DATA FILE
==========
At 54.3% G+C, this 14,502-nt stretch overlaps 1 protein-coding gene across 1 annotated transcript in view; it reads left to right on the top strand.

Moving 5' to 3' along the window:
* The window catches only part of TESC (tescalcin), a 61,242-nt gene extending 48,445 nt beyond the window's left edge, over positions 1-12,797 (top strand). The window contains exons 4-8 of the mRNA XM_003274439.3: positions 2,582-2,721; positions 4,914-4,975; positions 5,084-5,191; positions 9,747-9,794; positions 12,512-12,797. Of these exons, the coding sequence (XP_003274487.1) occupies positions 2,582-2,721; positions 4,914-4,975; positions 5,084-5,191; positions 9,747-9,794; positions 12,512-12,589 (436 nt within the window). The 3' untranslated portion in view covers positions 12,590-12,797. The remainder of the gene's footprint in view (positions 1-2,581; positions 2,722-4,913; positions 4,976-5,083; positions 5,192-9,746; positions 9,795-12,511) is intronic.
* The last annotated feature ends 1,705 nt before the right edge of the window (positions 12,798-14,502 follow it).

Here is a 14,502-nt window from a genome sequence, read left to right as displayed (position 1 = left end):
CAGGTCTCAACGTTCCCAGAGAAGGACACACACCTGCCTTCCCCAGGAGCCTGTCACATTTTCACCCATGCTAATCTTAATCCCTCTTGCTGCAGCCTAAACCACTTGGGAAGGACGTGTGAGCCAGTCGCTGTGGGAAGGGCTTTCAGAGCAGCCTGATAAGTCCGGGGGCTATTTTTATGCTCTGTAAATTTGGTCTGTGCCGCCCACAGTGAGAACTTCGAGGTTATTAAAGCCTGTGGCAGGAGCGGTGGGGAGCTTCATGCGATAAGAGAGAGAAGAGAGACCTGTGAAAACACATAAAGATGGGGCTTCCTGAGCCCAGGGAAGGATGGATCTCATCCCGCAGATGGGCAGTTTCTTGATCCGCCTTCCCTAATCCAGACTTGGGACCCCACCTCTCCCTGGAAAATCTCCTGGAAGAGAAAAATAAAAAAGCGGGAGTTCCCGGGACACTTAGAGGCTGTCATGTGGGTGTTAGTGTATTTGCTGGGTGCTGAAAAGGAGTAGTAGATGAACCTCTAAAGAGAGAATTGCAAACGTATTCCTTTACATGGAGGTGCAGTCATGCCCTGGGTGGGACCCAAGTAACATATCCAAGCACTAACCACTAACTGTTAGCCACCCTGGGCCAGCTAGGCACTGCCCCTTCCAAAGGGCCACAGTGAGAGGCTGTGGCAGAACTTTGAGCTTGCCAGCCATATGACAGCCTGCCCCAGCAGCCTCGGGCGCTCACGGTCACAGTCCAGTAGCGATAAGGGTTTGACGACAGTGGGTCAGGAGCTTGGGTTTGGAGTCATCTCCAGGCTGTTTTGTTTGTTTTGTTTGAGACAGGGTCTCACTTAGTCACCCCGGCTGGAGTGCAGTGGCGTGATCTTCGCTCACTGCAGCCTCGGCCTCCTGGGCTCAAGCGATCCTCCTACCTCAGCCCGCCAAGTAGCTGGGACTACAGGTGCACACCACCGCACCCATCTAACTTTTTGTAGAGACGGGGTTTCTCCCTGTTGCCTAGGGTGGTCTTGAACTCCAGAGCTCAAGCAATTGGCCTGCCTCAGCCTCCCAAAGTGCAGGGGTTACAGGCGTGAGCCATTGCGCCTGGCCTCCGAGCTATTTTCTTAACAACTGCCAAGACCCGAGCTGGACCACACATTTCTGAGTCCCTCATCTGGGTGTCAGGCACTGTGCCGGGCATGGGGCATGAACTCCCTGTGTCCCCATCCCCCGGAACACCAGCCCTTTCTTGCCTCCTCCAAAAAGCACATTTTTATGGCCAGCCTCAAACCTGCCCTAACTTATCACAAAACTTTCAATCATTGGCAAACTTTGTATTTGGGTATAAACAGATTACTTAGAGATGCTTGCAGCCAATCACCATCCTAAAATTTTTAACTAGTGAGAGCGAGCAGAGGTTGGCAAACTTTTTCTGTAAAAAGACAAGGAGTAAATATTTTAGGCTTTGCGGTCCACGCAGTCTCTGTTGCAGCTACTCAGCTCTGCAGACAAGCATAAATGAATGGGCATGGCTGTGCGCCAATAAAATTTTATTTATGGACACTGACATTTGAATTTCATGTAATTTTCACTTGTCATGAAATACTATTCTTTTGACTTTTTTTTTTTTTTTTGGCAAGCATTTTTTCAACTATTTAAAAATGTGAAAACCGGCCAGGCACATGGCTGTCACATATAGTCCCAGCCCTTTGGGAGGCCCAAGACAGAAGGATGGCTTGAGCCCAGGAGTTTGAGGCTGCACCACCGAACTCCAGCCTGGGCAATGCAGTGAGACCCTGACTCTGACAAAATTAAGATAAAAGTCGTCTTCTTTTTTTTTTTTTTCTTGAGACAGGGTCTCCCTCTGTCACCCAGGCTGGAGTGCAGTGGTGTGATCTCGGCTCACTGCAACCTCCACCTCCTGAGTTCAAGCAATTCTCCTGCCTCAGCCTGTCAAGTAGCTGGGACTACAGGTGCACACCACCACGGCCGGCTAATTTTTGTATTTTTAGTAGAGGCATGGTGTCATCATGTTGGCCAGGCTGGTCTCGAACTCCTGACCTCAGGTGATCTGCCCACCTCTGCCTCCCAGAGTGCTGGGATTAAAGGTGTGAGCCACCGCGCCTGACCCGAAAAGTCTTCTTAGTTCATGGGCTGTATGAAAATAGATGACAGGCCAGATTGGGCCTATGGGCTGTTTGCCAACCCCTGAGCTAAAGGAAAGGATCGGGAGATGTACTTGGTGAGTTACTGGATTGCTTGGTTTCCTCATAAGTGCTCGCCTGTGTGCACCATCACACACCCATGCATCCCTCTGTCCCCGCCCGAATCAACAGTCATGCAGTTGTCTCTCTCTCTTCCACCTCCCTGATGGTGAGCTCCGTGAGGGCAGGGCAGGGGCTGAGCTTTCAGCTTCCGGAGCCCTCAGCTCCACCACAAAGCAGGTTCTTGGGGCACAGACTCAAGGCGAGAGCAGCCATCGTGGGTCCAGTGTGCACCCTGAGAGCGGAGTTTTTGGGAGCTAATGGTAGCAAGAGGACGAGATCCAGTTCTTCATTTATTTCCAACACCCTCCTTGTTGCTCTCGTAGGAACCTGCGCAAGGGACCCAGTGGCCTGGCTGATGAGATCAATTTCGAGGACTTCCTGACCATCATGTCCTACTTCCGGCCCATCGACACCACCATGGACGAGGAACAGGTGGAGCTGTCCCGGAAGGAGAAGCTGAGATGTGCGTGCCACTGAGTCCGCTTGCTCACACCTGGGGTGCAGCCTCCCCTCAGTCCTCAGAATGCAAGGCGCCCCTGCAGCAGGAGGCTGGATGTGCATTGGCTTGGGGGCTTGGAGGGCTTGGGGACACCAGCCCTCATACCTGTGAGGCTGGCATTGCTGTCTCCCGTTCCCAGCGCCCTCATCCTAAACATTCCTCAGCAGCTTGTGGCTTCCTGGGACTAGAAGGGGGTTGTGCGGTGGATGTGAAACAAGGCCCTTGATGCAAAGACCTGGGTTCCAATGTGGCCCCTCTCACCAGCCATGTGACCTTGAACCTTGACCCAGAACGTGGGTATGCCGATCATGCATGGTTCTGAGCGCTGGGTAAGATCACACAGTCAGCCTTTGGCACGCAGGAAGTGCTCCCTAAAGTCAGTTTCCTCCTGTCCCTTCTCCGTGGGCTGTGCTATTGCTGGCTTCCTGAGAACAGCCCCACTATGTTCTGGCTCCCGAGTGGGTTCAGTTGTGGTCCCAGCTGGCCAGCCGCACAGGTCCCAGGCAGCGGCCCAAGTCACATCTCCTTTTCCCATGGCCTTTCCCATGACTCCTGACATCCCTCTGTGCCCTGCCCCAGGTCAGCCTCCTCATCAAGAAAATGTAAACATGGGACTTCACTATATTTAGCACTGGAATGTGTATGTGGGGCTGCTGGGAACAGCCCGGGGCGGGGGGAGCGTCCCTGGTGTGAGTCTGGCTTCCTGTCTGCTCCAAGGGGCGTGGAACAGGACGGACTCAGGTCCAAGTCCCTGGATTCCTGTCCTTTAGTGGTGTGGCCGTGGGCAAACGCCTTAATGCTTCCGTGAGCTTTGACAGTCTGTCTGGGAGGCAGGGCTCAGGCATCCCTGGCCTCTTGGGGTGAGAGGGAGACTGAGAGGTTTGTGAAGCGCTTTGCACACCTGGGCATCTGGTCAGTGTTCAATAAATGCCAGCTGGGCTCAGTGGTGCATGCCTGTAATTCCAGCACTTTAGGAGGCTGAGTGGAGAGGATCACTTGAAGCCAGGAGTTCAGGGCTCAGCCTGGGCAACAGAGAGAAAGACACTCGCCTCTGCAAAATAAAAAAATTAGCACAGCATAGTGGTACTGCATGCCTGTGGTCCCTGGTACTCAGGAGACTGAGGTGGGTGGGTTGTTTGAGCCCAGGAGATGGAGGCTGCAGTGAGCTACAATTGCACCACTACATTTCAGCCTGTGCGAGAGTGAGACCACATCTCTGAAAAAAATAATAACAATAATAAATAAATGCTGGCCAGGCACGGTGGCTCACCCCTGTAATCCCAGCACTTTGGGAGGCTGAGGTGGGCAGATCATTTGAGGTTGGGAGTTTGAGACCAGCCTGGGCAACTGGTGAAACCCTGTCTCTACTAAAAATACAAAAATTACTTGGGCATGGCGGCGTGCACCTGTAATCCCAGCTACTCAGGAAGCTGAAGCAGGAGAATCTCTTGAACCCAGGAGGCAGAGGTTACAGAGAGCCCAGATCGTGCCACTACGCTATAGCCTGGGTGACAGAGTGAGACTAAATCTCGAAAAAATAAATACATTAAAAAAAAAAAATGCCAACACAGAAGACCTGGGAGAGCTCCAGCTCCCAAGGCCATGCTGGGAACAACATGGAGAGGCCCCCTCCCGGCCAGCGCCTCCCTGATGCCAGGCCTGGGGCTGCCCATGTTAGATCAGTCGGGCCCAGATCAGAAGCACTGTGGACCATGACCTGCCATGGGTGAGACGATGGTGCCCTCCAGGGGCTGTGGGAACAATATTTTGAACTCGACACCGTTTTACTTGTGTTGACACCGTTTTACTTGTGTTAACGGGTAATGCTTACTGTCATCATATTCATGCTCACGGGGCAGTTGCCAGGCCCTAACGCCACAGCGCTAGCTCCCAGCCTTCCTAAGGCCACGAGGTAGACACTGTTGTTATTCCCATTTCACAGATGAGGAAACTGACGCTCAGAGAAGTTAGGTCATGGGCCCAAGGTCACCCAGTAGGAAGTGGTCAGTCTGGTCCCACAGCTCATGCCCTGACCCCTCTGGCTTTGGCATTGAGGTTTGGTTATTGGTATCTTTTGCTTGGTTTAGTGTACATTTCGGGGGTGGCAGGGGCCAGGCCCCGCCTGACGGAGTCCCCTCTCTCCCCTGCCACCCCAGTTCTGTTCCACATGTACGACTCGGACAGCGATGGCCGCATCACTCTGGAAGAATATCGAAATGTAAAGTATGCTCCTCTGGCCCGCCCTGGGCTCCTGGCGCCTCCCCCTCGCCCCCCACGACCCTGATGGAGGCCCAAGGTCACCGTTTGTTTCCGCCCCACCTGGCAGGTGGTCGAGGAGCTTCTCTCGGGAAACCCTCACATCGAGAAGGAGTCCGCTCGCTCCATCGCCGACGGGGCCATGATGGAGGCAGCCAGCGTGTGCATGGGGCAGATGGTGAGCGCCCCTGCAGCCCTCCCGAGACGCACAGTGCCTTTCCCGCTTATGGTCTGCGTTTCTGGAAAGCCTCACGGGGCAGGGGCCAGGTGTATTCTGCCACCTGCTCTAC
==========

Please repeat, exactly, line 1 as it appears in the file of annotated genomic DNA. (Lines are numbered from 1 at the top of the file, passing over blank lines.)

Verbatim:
At 54.3% G+C, this 14,502-nt stretch overlaps 1 protein-coding gene across 1 annotated transcript in view; it reads left to right on the top strand.